I think it was very important to cut off the dialogue that was headed towards, in essence, hijacking the exhibit away from us and putting it into the context of religious desecration. This continues to be a powerful exhibit about the contributions of gay and lesbian artists. It was not about religious iconography and it was not about desecration. When you look at the news cycles that take over, their [the show's critics'] megaphones are this big [making a broad gesture] and our megaphone is this big [a small gesture]. We don't control that. And when it gets out of control, you can't get it back.

— G. Wayne Clough[23]

Clough added, "But looking back, sure, I wish I had taken more time. We have a lot of friends who felt left out. We needed to spend more time letting our friends know where this was going. I regret that."[15]

The video work was shown intact when Hide/Seek moved to the Tacoma Art Museum.[24]

Response from the art world and the public[edit]

The curator David C. Ward defended the artwork, saying, "It is not anti-religion or sacrilegious. It is a powerful use of imagery".[14]

In response, The Andy Warhol Foundation, which had provided a $100,000 grant to the exhibition, announced that it would not fund future Smithsonian projects, while several institutions, including the San Francisco Museum of Modern Art and the Tate Modern, scheduled showings of the removed work.[25]

On December 2, 2010, protesters against the censorship marched from the Transformer Gallery[26][27][28] to the National Portrait Gallery. The work was projected on the building.[29][30][31] On December 5, activists Michael Blasenstein and Michael Dax Iacovone were detained and barred from the gallery for holding leaflets.[32][33]

On December 9, National Portrait Gallery Commissioner James T. Bartlett resigned in protest.[34] The artist AA Bronson sought to withdraw his art from the exhibit, with support from the lending institution, the National Gallery of Canada,[35] but was unsuccessful.[36] The curators appeared at a forum at the New York Public Library.[37][38][39] A protest was held from the Metropolitan Museum of Art to the Cooper Hewitt Museum.[40][41][42]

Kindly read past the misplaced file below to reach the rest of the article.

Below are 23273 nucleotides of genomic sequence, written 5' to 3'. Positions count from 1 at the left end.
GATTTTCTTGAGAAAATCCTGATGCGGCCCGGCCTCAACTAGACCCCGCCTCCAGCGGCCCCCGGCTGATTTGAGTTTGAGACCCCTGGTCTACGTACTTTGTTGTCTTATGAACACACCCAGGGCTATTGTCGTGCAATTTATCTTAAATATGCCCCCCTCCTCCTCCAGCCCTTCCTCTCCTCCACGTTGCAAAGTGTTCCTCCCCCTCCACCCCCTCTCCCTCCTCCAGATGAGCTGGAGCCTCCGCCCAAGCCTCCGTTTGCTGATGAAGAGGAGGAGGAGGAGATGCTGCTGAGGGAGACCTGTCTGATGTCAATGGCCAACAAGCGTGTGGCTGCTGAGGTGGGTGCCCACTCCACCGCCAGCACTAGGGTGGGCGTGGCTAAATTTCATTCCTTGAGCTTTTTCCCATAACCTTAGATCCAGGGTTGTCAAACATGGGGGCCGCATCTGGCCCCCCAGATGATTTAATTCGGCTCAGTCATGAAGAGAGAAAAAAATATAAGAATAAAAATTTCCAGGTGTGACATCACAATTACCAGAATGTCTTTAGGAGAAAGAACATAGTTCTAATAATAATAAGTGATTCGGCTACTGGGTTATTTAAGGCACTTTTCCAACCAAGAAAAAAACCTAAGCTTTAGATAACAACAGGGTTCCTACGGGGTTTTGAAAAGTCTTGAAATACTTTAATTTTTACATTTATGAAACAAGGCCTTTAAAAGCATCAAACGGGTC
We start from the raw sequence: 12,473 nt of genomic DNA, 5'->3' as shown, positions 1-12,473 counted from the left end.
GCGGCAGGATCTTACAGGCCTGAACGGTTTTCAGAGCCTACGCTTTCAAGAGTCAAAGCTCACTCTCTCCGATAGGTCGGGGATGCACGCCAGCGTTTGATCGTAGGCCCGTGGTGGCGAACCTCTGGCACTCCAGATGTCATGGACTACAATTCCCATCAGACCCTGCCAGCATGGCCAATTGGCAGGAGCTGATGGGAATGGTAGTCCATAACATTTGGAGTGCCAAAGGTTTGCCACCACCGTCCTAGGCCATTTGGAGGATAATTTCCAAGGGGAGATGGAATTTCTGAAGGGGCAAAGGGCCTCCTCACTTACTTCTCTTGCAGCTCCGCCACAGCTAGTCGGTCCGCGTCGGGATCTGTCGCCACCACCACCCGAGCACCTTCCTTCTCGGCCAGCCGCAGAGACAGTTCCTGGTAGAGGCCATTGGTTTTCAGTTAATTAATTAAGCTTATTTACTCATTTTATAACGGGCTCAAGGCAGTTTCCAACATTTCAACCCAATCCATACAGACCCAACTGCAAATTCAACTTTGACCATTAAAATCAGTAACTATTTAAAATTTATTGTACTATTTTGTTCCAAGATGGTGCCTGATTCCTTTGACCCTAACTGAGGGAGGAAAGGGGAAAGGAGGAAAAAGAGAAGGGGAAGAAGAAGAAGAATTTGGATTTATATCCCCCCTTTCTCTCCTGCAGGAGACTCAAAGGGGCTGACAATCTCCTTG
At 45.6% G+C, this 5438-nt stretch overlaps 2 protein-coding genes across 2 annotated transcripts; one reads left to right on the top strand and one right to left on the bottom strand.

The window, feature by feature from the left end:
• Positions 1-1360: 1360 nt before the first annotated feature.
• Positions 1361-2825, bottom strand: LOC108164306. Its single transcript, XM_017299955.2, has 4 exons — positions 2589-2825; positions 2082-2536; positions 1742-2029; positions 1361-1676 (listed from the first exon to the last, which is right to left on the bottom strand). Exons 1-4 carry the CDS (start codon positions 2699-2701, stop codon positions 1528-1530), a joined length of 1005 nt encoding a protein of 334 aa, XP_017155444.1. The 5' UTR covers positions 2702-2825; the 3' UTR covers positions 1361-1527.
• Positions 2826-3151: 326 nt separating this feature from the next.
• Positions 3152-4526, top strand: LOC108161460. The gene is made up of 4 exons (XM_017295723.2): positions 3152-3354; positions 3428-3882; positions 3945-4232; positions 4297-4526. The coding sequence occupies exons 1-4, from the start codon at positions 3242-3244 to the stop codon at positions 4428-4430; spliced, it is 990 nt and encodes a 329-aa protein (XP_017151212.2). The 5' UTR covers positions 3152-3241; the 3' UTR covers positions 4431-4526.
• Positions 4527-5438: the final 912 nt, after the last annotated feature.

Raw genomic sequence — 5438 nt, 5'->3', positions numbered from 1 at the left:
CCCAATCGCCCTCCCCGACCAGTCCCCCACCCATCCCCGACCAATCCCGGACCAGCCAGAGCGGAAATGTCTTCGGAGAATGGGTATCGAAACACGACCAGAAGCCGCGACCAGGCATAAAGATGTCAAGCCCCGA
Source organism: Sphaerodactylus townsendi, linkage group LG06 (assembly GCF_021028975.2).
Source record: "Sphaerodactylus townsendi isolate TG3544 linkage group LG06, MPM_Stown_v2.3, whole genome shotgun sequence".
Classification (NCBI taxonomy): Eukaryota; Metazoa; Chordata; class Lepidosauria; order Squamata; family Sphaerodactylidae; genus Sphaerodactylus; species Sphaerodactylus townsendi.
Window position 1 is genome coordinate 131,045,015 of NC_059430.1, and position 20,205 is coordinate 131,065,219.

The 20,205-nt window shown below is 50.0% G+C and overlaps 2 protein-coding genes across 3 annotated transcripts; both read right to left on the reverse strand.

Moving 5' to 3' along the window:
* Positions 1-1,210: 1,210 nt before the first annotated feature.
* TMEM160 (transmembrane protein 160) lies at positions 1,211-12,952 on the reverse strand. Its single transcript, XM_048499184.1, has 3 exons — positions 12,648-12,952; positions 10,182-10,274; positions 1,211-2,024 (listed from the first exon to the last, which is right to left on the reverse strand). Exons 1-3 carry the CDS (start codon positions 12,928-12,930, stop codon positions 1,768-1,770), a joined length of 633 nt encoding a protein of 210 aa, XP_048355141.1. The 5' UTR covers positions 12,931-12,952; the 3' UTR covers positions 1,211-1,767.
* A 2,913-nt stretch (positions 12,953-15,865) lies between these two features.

On December 15, a panel discussion was held at the Museum of Fine Arts, Houston.[43] On December 20, a panel discussion was held at the Washington, D.C. Jewish Community Center.[44][45][46] On January 20, 2011, the Center of Study of Political Graphics held a protest at the Los Angeles Museum of Contemporary Art.[47]

Clough issued a statement standing by the decision, spoke at a Town Hall Los Angeles meeting,[48][49] and appeared at a public forum on April 26–27, 2011.[50][51][52][53]

Several Smithsonian curators criticized the decision, as did critics, with Newsweek arts critic Blake Gopnik going so far as to call the complaints "gay bashing" and not a legitimate public controversy.[54]

Notable posthumous exhibitions[edit]

In 2011, P.P.O.W. gallery showed Spirituality, an exhibition of Wojnarowicz's drawings, photographs, videos, collages, and personal notebooks; in a review in The Brooklyn Rail, Kara L. Rooney called the show "meticulously researched and commendably curated from a wide array of sources, ... a mini-retrospective, providing context and clues for Wojnarowicz's often elusive, sometimes dangerous, and always brutally honest work."[55]